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Old 04-08-2011, 12:59 PM   #621 (permalink)
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When you listen to a rap album, at least 50% needs to be attributed to the producer. A great producer can make an average emcee sound great, but a great emcee will have a very difficult time making an average producer sound any better than that: average. The beat provides the mood and energy (at least a portion of it) to a song and should not be discounted when listing your favorite rap artists, because chances are, quite a few of your favorite rappers are your favorite because of the beats they use. Without the guy behind the MPC, all you'd have is spoken word poetry.
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Old 04-08-2011, 03:37 PM   #622 (permalink)
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Quote:
Originally Posted by Abearmauledme View Post
When you listen to a rap album, at least 50% needs to be attributed to the producer. A great producer can make an average emcee sound great, but a great emcee will have a very difficult time making an average producer sound any better than that: average. The beat provides the mood and energy (at least a portion of it) to a song and should not be discounted when listing your favorite rap artists, because chances are, quite a few of your favorite rappers are your favorite because of the beats they use. Without the guy behind the MPC, all you'd have is spoken word poetry.
I disagree.

When coming up with your list of your favorite rapper, you should consider their pure skill alone as if they didn't have a beat in the background. If he was rocking his lyrics acapella. Would he still sound good based off of his flow/cadence, lyrical content and overall skill.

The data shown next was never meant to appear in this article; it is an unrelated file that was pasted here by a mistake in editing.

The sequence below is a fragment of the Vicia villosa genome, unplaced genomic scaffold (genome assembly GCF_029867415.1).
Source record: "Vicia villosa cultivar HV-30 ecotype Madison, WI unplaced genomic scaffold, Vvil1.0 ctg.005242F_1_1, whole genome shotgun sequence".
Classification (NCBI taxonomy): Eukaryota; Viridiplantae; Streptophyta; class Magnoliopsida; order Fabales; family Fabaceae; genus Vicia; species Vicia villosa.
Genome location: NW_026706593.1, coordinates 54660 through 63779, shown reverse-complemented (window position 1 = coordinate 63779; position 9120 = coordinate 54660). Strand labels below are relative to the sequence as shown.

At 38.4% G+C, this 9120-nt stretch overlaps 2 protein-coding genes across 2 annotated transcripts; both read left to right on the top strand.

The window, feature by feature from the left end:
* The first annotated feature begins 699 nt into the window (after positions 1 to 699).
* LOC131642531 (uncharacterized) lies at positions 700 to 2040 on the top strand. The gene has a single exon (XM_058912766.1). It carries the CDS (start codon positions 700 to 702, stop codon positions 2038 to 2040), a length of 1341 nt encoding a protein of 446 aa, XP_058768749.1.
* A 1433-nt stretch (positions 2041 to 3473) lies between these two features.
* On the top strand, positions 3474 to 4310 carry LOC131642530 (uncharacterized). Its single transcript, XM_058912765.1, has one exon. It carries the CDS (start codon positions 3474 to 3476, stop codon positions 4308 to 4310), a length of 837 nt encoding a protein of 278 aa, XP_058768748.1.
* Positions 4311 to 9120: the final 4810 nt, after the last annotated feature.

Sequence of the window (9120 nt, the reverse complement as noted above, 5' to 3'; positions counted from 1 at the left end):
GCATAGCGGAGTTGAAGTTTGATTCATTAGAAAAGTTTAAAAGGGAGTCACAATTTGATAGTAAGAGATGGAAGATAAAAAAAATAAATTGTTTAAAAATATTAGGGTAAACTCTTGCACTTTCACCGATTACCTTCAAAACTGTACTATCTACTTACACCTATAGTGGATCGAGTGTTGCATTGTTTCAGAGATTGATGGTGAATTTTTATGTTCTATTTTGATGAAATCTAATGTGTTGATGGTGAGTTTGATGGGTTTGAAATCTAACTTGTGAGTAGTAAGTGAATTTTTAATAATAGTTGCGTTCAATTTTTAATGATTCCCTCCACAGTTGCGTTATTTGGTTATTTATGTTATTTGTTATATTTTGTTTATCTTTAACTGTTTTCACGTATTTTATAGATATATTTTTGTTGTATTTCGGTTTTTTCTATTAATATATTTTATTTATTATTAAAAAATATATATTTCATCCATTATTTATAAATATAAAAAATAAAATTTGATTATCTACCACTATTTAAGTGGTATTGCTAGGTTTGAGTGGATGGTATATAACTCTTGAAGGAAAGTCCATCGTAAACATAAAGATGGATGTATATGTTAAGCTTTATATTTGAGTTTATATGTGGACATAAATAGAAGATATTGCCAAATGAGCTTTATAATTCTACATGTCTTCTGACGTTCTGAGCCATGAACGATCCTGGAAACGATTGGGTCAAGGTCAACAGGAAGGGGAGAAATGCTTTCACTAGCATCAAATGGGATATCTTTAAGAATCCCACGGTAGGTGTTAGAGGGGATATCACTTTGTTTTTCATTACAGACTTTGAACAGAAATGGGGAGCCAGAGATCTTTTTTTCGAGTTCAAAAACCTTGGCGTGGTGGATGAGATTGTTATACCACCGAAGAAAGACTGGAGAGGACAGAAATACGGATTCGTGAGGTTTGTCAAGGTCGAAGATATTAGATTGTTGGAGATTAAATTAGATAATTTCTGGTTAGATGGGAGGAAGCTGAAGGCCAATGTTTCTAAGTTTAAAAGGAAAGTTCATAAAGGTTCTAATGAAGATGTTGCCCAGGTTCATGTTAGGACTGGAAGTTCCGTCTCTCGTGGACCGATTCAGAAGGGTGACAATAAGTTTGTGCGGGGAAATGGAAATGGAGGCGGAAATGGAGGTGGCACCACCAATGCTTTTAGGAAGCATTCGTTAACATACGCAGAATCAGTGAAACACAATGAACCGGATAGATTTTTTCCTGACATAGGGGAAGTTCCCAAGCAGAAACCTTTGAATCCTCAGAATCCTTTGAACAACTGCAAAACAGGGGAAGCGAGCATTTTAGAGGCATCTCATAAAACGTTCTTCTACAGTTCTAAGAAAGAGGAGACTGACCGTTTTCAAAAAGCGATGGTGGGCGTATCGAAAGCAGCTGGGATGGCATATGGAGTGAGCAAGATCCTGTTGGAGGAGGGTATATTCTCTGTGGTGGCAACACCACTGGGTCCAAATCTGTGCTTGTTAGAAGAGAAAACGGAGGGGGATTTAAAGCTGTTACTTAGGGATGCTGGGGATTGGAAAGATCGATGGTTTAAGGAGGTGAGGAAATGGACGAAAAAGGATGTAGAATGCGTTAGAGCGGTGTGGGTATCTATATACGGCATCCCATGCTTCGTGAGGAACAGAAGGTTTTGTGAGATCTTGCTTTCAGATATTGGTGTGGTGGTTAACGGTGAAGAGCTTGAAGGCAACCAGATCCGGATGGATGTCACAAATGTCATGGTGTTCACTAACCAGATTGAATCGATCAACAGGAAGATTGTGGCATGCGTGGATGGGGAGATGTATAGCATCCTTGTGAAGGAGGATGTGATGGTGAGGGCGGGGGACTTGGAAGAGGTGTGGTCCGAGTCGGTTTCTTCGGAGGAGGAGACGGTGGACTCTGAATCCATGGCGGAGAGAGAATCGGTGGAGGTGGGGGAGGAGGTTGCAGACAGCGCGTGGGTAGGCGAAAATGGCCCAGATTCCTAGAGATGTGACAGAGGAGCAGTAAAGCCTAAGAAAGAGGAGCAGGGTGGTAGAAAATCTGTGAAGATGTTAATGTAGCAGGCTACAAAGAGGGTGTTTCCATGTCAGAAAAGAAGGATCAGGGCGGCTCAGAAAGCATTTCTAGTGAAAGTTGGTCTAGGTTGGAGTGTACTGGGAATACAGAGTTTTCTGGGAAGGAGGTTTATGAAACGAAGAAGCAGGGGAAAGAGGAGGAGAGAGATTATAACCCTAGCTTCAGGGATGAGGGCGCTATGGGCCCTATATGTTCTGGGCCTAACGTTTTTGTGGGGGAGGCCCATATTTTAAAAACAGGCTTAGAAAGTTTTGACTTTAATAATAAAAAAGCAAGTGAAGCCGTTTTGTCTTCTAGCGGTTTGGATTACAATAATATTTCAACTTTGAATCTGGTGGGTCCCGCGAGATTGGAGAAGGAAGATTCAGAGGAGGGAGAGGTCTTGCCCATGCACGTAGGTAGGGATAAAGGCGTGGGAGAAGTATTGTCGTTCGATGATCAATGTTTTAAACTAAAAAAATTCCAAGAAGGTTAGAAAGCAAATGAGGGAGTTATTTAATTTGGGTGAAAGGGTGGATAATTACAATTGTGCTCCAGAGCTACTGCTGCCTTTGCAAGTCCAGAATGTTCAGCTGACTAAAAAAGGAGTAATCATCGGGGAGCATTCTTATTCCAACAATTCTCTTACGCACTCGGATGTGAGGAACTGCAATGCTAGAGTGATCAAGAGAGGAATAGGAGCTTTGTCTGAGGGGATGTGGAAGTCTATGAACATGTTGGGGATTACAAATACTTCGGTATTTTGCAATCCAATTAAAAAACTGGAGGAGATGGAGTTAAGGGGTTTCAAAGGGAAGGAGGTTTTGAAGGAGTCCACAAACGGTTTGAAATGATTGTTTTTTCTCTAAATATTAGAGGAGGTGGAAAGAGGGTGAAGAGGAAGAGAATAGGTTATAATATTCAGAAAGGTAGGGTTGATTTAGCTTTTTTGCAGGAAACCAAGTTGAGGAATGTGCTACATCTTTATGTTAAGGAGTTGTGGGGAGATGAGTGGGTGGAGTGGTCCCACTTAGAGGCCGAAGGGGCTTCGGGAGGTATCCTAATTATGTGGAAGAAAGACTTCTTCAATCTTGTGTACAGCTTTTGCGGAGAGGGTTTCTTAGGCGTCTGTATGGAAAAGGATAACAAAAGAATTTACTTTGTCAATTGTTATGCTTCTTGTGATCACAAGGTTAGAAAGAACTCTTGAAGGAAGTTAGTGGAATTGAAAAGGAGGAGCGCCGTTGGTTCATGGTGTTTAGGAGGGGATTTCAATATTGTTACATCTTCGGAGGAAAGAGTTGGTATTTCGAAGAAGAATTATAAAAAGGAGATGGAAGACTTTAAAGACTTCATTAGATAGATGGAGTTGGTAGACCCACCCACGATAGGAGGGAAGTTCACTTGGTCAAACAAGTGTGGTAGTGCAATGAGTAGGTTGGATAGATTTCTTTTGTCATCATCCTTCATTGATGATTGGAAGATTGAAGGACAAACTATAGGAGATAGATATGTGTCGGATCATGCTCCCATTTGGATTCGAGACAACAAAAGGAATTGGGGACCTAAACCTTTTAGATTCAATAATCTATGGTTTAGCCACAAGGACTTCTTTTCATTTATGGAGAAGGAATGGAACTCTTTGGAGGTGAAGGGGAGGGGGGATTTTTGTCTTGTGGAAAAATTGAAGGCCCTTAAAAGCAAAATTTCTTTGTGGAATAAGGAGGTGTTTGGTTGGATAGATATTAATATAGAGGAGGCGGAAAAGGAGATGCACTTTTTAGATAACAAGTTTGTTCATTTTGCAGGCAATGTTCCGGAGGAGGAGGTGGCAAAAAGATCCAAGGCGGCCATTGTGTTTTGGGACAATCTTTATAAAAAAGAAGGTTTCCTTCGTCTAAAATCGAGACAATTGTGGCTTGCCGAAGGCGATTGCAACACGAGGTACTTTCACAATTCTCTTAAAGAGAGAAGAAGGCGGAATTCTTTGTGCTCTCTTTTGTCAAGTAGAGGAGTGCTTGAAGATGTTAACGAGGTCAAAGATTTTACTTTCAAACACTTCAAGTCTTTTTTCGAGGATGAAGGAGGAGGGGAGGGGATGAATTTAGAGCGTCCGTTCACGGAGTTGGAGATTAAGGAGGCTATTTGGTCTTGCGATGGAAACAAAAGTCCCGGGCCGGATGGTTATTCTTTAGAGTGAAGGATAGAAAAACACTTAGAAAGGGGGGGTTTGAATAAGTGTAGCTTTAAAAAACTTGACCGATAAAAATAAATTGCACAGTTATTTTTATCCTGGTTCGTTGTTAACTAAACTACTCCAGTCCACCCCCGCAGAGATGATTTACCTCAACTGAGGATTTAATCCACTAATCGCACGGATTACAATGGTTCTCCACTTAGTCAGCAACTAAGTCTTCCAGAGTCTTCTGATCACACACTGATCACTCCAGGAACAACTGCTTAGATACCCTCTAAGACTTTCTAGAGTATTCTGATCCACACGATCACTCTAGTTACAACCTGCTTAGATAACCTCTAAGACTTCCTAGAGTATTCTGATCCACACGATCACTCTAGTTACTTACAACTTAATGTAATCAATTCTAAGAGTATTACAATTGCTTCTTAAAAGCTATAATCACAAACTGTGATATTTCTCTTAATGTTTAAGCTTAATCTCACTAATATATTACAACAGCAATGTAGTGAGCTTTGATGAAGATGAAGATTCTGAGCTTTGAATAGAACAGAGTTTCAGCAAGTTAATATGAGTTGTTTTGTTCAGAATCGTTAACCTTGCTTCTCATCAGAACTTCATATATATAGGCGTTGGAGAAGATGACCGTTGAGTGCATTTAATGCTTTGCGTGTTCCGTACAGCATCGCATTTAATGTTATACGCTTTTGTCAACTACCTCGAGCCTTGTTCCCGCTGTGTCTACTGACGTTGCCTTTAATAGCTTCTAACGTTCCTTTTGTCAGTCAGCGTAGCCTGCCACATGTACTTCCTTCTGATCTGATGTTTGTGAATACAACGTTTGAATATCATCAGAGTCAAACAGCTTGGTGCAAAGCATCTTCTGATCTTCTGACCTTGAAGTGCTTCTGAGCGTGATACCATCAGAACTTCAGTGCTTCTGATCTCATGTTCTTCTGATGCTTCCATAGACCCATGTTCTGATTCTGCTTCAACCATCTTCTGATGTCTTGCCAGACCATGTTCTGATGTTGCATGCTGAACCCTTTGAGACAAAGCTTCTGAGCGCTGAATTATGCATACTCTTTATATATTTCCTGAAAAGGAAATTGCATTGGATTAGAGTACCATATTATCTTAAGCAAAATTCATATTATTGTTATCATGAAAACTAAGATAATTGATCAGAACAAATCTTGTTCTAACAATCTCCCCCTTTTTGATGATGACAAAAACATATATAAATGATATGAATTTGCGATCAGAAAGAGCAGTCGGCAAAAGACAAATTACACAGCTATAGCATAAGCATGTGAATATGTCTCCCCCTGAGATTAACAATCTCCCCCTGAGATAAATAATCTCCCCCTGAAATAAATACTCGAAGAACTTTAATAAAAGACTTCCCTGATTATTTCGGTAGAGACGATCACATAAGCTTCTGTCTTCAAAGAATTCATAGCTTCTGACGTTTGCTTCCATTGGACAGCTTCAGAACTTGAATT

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Old 04-08-2011, 07:18 PM   #623 (permalink)
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Quote:
Originally Posted by Abearmauledme View Post
When you listen to a rap album, at least 50% needs to be attributed to the producer. A great producer can make an average emcee sound great, but a great emcee will have a very difficult time making an average producer sound any better than that: average. The beat provides the mood and energy (at least a portion of it) to a song and should not be discounted when listing your favorite rap artists, because chances are, quite a few of your favorite rappers are your favorite because of the beats they use. Without the guy behind the MPC, all you'd have is spoken word poetry.
I disagree. A rapper should be judged based on his lyrical content, delivery, flow, cadence, etc. The beat that he raps over has no bearing on his rapping skills.

In the early days of hip-hop, it was all about the DJ. The rappers where just there to make the DJ look good. But as the genre progressed, and now anyone can make a beat from their basement, the skills that the rapper bring to the table are clearly more sought after than the DJ's.
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Old 04-08-2011, 09:06 PM   #624 (permalink)
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I put more emphasis on lyrics/flow than producing but I don't disregard it at all. It's still music afterall. Producing may not have any influence on their lyrical skills, but it definitely has an effect on how good of an overall artist they are, in my opinion. Otherwise, you're just talking about how good of a poet they are.